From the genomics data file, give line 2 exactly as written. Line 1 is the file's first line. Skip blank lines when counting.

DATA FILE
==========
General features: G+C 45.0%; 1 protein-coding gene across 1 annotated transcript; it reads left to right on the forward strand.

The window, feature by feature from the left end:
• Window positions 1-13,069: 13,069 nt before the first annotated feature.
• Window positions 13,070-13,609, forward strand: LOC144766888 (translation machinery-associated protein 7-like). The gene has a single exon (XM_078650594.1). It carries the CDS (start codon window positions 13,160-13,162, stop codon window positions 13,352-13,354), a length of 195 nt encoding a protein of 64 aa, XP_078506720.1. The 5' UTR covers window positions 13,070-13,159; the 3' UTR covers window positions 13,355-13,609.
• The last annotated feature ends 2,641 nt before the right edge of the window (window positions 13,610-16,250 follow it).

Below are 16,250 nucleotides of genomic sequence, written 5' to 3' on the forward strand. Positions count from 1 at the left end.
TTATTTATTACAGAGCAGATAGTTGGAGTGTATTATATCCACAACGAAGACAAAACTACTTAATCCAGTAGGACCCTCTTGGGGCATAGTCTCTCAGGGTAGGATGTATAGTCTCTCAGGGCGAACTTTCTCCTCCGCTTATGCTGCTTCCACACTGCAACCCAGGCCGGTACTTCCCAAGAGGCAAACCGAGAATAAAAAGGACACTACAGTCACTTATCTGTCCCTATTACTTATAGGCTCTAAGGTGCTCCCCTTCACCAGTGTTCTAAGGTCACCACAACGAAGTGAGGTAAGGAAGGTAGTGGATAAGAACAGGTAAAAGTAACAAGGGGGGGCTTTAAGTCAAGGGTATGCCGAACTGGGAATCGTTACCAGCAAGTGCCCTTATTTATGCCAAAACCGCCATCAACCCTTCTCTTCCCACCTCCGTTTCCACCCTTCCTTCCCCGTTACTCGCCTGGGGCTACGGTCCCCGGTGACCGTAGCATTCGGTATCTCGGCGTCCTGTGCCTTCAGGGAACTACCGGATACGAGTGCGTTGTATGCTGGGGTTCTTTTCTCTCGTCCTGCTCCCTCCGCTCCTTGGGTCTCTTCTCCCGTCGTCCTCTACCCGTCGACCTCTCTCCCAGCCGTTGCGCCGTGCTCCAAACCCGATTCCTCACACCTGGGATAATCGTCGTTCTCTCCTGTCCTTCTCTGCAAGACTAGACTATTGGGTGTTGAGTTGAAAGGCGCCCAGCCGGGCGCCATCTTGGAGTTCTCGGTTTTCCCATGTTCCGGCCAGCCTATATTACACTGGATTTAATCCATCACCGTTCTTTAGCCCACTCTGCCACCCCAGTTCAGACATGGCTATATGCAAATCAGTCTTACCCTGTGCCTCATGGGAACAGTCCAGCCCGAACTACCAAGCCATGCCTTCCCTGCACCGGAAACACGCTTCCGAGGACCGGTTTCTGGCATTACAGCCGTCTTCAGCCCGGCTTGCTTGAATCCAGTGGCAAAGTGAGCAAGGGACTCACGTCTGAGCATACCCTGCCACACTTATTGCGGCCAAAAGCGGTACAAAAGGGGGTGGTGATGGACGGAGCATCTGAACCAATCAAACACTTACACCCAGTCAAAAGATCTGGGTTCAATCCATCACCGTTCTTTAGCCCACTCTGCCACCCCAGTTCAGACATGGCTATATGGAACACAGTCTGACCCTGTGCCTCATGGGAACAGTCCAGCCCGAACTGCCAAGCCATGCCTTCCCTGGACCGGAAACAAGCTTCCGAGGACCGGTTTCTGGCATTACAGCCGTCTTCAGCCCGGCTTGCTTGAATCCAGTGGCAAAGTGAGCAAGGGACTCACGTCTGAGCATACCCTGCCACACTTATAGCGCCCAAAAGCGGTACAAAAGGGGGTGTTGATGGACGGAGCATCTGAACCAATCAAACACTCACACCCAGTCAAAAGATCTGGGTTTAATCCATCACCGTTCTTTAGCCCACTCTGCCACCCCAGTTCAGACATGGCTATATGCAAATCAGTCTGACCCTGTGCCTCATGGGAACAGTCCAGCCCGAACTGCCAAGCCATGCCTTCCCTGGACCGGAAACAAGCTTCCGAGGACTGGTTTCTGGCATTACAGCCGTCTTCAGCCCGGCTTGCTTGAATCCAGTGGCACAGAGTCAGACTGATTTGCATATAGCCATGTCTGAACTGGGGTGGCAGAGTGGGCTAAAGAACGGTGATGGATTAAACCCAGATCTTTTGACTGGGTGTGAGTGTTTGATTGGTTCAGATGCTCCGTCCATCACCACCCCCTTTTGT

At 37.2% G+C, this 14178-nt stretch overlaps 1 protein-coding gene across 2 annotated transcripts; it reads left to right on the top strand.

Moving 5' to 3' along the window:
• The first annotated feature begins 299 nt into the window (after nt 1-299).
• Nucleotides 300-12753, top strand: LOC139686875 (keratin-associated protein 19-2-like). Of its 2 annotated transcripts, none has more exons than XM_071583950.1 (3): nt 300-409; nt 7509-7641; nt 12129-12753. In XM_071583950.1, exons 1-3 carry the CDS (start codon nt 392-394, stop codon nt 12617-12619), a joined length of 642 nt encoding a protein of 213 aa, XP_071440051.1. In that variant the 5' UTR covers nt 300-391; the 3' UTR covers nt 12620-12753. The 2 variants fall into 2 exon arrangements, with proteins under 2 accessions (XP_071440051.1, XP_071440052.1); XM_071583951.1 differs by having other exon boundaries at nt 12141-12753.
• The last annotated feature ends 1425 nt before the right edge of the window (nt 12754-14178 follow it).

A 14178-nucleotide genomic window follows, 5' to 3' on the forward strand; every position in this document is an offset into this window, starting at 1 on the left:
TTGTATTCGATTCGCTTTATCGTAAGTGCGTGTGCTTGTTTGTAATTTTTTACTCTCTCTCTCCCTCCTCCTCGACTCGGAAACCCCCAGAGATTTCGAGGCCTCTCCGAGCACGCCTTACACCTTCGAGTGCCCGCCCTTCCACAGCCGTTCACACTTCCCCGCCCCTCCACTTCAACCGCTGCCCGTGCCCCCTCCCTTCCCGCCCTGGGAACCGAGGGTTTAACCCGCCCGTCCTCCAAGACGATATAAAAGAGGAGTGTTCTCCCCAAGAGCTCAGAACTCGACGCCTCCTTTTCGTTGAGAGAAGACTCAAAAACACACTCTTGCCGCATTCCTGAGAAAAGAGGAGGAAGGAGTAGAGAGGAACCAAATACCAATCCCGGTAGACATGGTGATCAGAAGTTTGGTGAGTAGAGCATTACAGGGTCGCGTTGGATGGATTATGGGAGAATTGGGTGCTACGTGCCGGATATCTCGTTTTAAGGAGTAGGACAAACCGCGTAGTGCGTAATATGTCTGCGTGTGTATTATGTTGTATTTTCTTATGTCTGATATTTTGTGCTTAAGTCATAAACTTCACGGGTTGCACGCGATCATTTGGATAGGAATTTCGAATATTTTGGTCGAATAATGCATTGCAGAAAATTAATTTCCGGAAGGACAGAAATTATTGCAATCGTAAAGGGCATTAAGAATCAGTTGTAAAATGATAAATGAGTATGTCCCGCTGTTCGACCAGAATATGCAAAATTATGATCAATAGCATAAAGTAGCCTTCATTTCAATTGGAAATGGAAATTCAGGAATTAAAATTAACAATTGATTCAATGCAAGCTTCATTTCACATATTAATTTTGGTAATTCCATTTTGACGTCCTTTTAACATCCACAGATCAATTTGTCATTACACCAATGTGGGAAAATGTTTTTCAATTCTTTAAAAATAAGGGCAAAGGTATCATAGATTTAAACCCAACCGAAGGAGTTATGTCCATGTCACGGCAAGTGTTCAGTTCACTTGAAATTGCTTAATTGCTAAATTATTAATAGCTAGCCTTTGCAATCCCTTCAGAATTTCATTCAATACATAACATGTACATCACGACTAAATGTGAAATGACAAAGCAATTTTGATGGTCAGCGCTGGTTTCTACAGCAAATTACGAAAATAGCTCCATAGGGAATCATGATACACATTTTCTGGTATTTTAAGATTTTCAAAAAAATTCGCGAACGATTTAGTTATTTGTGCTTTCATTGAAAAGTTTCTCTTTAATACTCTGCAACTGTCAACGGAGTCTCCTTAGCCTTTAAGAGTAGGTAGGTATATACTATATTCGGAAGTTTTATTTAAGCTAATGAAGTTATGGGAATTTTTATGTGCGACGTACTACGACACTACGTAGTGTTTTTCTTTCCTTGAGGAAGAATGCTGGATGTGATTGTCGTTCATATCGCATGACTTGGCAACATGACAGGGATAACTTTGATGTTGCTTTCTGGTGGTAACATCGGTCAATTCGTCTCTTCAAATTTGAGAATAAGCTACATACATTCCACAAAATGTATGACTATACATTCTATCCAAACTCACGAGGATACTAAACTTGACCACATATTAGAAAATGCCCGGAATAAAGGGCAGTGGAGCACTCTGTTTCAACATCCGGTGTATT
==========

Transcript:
The window, feature by feature from the left end: